Bible students very generally believe that the great time of trouble which closed the Jewish Age was an advanced picture, or prophecy, of the still wider spread of the Time of Trouble which will close this Gospel Age and bring woe to many of the Pharisees of our day, as well as tribulation upon all evil-doers in connection with the overthrow of present institutions, as a prelude to the establishment of Justice – the Messianic Reign of Glory.

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– FEBRUARY 22. – LUKE 12:1-12. –

"Whosoever shall confess me before men, him shall the Son of man also confess before the angels of God." – V.8.
LARGE crowd surrounded the Savior, anxious to hear Him who "spake as never man spake." Ignoring the multitude, Jesus addressed His disciples, saying: "Beware ye of the leaven of the Pharisees, which is hypocrisy." Here, as elsewhere in His teachings, Jesus uses leaven as a symbol, or figure, of an evil influence. We know not of one instance in which leaven is used to represent anything good or pure. During the Passover season Jews were prohibited from using it, thus symbolizing the putting away of sin.

Jesus declared that the hypocrisies practised by the Pharisees – the learned people of that time – were leaven, impurity, sin, contaminating in their influence. His disciples should be honest, sincere, pure, free from cant and deception. Their words and works should be such as would not need to be covered. Jesus declared that ultimately all hypocrisies and sins will be uncovered, revealed. Undoubtedly He meant that during His Kingdom, when the power of the resurrection will be exercised, all the hidden things of darkness will be abolished, the secrets of mankind will be exposed. No doubt this will constitute the basis of the shame and contempt which will be the punishment of many, as foretold.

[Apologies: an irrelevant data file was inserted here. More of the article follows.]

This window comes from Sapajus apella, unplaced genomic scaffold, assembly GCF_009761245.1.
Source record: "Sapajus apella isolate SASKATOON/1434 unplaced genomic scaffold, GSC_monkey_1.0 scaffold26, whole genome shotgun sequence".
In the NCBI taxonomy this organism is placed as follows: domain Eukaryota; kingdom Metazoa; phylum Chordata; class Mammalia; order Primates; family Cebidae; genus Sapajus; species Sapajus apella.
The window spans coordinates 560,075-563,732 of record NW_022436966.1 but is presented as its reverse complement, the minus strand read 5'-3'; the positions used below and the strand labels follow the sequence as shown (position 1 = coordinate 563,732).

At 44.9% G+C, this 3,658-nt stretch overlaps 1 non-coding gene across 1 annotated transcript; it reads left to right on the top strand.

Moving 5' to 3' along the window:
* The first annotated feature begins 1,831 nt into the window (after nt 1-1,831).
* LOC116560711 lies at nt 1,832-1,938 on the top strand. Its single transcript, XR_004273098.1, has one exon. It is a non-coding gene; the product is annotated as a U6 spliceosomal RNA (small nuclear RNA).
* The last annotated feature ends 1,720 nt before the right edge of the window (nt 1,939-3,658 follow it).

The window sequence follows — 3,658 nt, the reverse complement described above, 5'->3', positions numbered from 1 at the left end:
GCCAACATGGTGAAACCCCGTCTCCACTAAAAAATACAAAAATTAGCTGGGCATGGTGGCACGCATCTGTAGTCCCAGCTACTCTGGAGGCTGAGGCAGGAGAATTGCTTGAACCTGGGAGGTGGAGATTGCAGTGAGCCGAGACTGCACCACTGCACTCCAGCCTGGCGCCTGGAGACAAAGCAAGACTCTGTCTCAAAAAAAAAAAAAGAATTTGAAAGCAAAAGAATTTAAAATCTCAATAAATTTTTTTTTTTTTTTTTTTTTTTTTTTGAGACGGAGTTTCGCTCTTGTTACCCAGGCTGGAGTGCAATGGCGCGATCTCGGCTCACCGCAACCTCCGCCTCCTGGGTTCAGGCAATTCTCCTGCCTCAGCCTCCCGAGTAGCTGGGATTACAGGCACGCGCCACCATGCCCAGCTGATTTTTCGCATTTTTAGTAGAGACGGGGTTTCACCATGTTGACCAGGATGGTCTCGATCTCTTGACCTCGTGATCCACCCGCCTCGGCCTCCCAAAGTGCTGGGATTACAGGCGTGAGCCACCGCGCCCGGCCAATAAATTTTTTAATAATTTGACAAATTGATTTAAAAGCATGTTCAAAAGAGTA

Thus we read that in the resurrection some will come forth to shine as the stars of heaven, and others to shame and everlasting contempt. (Daniel 12:2.) However, it is comforting to know that the Hebrew text signifies lasting and not everlasting. The shame and contempt will last as long as the shameful and contemptible conditions last – until the reformation of the individual or, that failing, until his destruction in the Second Death.


Jesus intimated that honesty of life would bring His followers persecution from the hypocrites; but that they should not fear, even though the persecution resulted in their death. The present life is but ephemeral, at best. The life that is worth considering is the everlasting one which God has provided for all the willing and obedient, and which may eventually be attained through the merit of Jesus' sacrifice. Those who thus believe should have no fear of what man can do to them, but rather should be fearful of anything that would separate them from God and His gracious provisions of a future life.

"Fear Him who after He hath killed hath power to cast into Hell." The word Hell here is Gehenna in the Greek. Primarily, this is the name of the valley outside of Jerusalem, into which the offal of the city was cast for utter destruction, and into which the vilest criminals were cast after execution – not to torment them, but to imply symbolically that there was no future for the wicked. Jesus used Gehenna as a type of the Second Death, which will be the portion of all who wilfully, intelligently, deliberately, sin against light and knowledge.

The fear of God is the beginning of wisdom, and a reverential fear is always proper. But as God's people become intimately acquainted with Him, learning of His Justice, Wisdom, Love and Power, and realize that He is the Friend of all who love righteousness, they come to love God; and, as the Apostle declares, "Perfect love casteth out fear [dread to offend]," which signifies rest. The Lord's disciples were to realize their Heavenly Father's care for them and His Wisdom – that as He forgets not the sparrows, so He will not forget them; and that not even a hair of their heads could be injured without his knowledge and permission; that everything that He permits to come to His people, to His children, He assures them, will work out for them some blessing.